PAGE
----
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How the medicine goes down: rosehip syrup


Not like the pucker and shiver engendered by Cod Liver Oil. Oh no, not at all. And much better than the Syrup of Figs which I liked the taste of so much it was almost worth being afflicted by constipation! No, this was a spoonful of sugar that was also the medicine: Rosehip Syrup. Our daily dose of Vitamin C courtesy of the National Health Service in the early 1960s. Sweet, fruity, silky. 

In 1943, The Ministry for Food published a wartime leaflet, Hedgerow Harvest, full of recipes for wild fruits, fungi and nuts. Encouraging people to forage might be fashionable now but during World War II, a  time of rationing and limited imports (in 1939 we were importing around 80% of our fruit), it was considered a necessity. Sloes, crab apples, elderberries, cobnuts, mushrooms, rowan berries and rosehips could provide those essential vitamins missing from the nation's diet. The nutritional gift that rosehips offered evidently endured for quite a number of years after the end of the war in 1945 and the end of rationing in 1954. In fact, I was surprised to find that Rosehip Syrup is still widely available today.



The unstated message behind a teaspoon of Rosehip Syrup was that it was good for me. And rosehips are high in Vitamin C. But I can't help but wonder if its 'goodness' is diluted by the quantity of sugar you need to use to make a syrup: 325gr to 500ml of unsweetened juice. But hey, I've survived to my late 50s with my teeth intact and that's more than can be said for today's kids!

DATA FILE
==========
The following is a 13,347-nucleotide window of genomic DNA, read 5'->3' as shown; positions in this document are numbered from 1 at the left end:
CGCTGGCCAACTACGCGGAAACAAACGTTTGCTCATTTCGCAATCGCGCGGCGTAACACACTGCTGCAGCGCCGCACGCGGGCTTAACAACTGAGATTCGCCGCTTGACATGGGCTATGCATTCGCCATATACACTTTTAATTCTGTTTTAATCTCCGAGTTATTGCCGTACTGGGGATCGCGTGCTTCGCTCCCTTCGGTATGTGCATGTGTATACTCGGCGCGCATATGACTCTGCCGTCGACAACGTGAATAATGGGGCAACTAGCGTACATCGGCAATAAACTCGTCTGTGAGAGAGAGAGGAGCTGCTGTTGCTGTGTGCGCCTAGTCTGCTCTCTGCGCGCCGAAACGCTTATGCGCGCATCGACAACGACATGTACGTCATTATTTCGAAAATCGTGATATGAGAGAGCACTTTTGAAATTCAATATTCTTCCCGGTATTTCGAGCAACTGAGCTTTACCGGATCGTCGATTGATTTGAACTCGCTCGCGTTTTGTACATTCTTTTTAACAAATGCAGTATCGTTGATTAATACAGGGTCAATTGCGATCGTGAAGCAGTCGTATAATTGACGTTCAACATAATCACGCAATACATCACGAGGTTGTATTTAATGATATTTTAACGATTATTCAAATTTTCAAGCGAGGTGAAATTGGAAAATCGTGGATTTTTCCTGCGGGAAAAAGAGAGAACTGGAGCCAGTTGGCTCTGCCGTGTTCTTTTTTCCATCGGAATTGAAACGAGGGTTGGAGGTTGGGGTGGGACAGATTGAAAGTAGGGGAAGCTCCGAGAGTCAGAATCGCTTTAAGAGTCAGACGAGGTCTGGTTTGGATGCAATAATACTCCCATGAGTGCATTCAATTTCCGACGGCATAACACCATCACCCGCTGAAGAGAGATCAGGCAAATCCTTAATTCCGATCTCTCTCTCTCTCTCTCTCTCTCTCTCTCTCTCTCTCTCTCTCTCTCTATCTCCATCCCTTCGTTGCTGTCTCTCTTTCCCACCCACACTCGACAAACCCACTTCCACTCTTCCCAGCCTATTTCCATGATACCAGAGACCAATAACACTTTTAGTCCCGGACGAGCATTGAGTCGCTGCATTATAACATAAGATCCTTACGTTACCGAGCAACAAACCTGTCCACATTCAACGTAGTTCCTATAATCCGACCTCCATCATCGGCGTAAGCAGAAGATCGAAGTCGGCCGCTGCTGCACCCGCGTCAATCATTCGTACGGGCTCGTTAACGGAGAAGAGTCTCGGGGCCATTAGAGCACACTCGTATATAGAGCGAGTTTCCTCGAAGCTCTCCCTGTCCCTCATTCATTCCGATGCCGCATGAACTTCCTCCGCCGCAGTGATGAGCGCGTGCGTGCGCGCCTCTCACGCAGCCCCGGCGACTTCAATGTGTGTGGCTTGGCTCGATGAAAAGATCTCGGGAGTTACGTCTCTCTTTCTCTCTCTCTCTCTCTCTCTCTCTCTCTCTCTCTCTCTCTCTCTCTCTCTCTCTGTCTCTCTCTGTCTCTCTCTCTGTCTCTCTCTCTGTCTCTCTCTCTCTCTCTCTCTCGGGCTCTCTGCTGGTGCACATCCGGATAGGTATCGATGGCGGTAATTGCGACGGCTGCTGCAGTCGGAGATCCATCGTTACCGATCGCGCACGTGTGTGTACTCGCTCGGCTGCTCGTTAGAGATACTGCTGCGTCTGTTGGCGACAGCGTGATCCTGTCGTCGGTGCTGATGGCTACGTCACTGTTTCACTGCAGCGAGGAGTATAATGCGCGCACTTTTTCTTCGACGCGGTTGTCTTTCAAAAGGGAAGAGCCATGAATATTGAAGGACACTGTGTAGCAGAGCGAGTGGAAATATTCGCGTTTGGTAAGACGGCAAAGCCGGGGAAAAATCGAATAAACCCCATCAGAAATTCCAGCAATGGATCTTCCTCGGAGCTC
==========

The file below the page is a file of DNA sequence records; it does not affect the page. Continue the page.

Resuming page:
I have two memories of a spoonful of syrup. The first, in the Dew Road clinic on Sandfields Estate, Port Talbot when the nurse checked me for whatever I was there to be checked for. The second, in our kitchen at home: my mother tipping the glass bottle over a spoon, my lips already parting for the sweet, peach coloured fix before she's finished pouring. Sunlight streams through the kitchen window: it is somehow impossible to remember drinking Rosehip Syrup in grey and damp weather. 


I spotted them growing in two different places in the apple orchard last week: fat and red, and, of course, sunlit. Could they replicate that childhood taste? I had to find out.

The BBC Woman's Hour website gives the original wartime recipe. Hugh Fearnley Whittingstall provides another which is a tad simpler and which I followed, but I added a little more water to the chopped rosehips as it seemed to be evaporating away too quickly during the 'boil it all up' part. 

The scent of crushed rosehips boiling is hard to describe. My first thought was hot, damp plum kernels. Now I'm thinking simmering damsons, that sharpness they have at their heart. 

And the taste? Yes, of childhood and sunlight. It's unmistakeable. 


Hungry writing prompt
Write about a memory of sunlight.

An empty maple syrup bottle I had in the cupboard was the perfect receptacle for my rosehip syrup: it feels like the right shape for my memory, unlike the plain Atkins & Potts bottles that come up on a Google search. 

'It's subtle,' Tony said when I gave him a taste while it was still warm.

Yes, subtle, like those gauzy memories I have of it, or, to be more accurate, the memories I have fleshed out with my imagination: a nurse in a crisp white apron, the dust motes that dance in the sunlight streaming in to my mother's kitchen. And what's wrong with that? That's how stories are born.  

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